Accreditation Schemes

Membership in accreditation schemes is voluntary. They enable landlords to demonstrate that their properties comply with legal standards and good management practices through accreditation status.

Local and central Governments, professional housing organisations and landlord associations recommend membership.

Some form of accreditation operates across two-thirds of the geographical areas covered by the 350 local authorities in England and Wales. Schemes are run by landlord organisations and local authorities, with some student-based schemes operated by educational establishments or related agencies.

The Private Rented Sector Accreditation Scheme (PRSAS) is a scheme that operates in England.

The Accreditation Network UK (ANUK) is the national body that publicises, promotes and shares good practices in accreditation. Detailed information about accreditation is available here.

How Accreditation Schemes Operate

Schemes work either by inspecting properties and accrediting a property or a landlord. Or by training the landlord to ensure they have skills regarding their legal and management obligations and duties. Skills and training-based schemes often involve a training day or an interactive web test. They are gaining in popularity because of the expense of undertaking verification procedures by visiting properties.

When properties are visited, schemes accredit either the landlord or the property. These require compliance with a set of reasonable physical and management standards. Schemes relating to students are more likely to involve physically inspecting a sample of properties, but some skills-based schemes have an element of physical examination.

Operational details vary according to, and to suit, a range of regional or local factors.

All proper accreditation schemes meet ANUK’s four core values which are:

The Declaration Accreditation is about accountability: to be accountable, there must be a voluntary declaration by the supplier or manager of the housing to a set of processes or standards (usually both). The declaration should be regular and typically occur every three to five years.

Verification A scheme must verify that those who sign up to meet standards do so. Time has shown that to maintain consumer and landlord confidence, a regular and transparent process that checks on the standards being met, issues some form of a report, and where any shortcomings are identified, a landlord must agree to an improvement package. Whatever the verification process is, it must be public, realistic and achievable. A complaints system alone is not sufficient to ensure verification.

Continuing Improvement Verification should not simply be about meeting standards. Continuous improvement sets the mental tone for accreditation: it is about doing better from a base standard and accepting that there is always room for improvement in management outputs.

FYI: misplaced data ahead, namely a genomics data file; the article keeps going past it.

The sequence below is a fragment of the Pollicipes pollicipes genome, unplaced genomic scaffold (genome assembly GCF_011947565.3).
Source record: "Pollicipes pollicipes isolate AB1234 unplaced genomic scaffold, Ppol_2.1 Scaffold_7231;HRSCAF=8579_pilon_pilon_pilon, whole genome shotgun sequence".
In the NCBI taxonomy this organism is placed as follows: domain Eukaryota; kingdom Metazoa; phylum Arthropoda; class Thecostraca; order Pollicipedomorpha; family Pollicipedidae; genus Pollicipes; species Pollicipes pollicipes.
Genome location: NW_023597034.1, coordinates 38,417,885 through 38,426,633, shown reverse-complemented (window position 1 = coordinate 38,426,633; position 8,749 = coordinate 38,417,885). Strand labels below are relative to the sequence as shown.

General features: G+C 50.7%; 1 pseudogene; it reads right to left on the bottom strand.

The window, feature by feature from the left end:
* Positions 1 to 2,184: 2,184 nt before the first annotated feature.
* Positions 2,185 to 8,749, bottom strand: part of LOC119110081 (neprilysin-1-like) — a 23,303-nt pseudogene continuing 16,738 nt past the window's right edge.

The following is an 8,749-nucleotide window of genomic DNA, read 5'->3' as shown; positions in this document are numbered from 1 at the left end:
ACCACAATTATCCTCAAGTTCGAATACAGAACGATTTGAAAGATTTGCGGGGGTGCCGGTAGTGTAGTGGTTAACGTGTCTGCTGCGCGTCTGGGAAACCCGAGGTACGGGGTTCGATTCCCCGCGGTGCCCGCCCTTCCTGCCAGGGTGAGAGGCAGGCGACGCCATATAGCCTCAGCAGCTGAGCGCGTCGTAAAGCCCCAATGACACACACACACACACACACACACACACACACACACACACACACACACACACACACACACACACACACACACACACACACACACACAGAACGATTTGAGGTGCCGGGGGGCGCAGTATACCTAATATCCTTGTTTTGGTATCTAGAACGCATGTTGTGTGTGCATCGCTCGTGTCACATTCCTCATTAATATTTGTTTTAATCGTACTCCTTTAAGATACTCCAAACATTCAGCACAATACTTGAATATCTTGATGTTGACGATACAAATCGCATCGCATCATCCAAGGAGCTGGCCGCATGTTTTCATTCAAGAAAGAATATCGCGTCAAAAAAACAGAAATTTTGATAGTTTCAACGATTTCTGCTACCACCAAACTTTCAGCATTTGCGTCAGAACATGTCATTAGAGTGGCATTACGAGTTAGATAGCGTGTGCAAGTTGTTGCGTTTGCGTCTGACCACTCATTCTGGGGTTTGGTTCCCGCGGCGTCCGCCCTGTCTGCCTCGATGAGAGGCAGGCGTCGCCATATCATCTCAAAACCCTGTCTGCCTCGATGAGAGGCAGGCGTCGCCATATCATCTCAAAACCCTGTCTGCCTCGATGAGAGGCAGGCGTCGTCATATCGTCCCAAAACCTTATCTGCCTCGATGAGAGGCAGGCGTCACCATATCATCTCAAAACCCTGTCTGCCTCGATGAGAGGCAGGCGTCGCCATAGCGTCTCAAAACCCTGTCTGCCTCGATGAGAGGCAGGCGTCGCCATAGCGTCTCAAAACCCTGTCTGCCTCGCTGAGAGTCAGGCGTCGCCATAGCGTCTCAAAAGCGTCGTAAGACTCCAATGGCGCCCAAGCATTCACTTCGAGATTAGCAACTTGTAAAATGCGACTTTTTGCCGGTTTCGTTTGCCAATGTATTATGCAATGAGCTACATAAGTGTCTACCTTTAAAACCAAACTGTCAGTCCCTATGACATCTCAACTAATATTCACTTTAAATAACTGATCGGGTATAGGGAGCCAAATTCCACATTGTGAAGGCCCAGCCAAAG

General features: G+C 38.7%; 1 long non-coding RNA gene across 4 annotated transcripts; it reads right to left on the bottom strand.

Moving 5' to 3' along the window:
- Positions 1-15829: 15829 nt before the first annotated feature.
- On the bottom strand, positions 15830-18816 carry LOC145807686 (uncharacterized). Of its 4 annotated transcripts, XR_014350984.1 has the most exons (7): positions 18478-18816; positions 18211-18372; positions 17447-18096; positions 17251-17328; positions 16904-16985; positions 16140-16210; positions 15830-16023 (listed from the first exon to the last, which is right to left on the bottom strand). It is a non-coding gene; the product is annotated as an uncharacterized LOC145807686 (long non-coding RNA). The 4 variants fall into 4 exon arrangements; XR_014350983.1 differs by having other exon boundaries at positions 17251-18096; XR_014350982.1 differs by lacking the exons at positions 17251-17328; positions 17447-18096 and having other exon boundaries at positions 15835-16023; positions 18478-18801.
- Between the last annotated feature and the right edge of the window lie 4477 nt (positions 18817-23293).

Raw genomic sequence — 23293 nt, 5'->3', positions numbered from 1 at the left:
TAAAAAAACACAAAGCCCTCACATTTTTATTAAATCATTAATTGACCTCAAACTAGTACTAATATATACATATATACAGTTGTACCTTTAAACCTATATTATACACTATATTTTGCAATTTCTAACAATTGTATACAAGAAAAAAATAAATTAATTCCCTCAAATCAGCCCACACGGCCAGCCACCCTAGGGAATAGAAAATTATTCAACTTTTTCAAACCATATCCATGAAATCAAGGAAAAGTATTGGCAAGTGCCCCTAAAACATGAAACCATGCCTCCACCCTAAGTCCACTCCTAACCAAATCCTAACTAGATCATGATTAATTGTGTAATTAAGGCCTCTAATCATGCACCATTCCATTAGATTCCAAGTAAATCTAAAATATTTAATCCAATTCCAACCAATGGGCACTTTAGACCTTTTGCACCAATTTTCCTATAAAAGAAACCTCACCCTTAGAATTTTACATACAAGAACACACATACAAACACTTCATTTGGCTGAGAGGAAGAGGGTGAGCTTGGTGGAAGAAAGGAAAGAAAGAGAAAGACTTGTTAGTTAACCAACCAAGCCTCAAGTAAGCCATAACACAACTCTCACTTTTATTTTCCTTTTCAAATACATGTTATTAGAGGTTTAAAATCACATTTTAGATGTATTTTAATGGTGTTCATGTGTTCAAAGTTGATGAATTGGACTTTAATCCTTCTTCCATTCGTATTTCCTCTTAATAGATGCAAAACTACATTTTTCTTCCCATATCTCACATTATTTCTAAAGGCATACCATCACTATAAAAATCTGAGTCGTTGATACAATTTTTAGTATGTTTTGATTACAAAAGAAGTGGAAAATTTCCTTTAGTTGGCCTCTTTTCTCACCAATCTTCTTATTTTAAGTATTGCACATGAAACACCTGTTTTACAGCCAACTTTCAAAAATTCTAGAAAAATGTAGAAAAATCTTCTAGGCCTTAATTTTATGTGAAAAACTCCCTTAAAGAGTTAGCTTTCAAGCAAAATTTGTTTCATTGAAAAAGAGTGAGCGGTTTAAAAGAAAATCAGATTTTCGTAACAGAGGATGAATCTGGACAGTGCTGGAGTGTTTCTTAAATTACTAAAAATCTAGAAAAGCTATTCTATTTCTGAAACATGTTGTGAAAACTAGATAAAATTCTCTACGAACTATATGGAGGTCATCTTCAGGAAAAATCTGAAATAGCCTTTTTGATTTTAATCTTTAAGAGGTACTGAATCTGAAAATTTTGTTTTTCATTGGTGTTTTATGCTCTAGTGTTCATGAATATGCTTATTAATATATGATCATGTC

Complaints A proper complaints process must be simple, inclusive, transparent, rapid and known.

Membership Benefits

In addition, scheme operators may provide a range of further benefits to encourage membership, the numbers and extent of which available resources may determine.

Benefits can be categorised into information provision, financial, e.g. discounted products and services, and a supportive approach and ‘light touch’ regulation by local authorities, often accompanied by discounts on licensing fees.

Access to some property letting services by local authorities, educational establishments and related agencies may be conditional on membership in an accreditation scheme.

ANUK/Unipol Codes of Standards for Larger Student Developments

Unipol Student Homes administer these two Government-approved national schemes.

One scheme is for student developments operated and managed by educational establishments; the second is for private-sector developments.

HMOs that are owned by educational establishments and are members of the Educational Establishment Code, and would ordinarily be licensable are exempt from HMO licensing. Licensable HMOs that are members of the private sector Code are not exempt from HMO licensing. Still, the Government’s Department of Communities & Local Government advises local authorities to discount their HMO licence fee for Code members.

Further details are available at The National Code.

UUK Code of Practice

Universities UK (UUK) administers one Government-approved national scheme for buildings controlled and managed by educational establishments. This Code has the same purpose as the Codes mentioned above.

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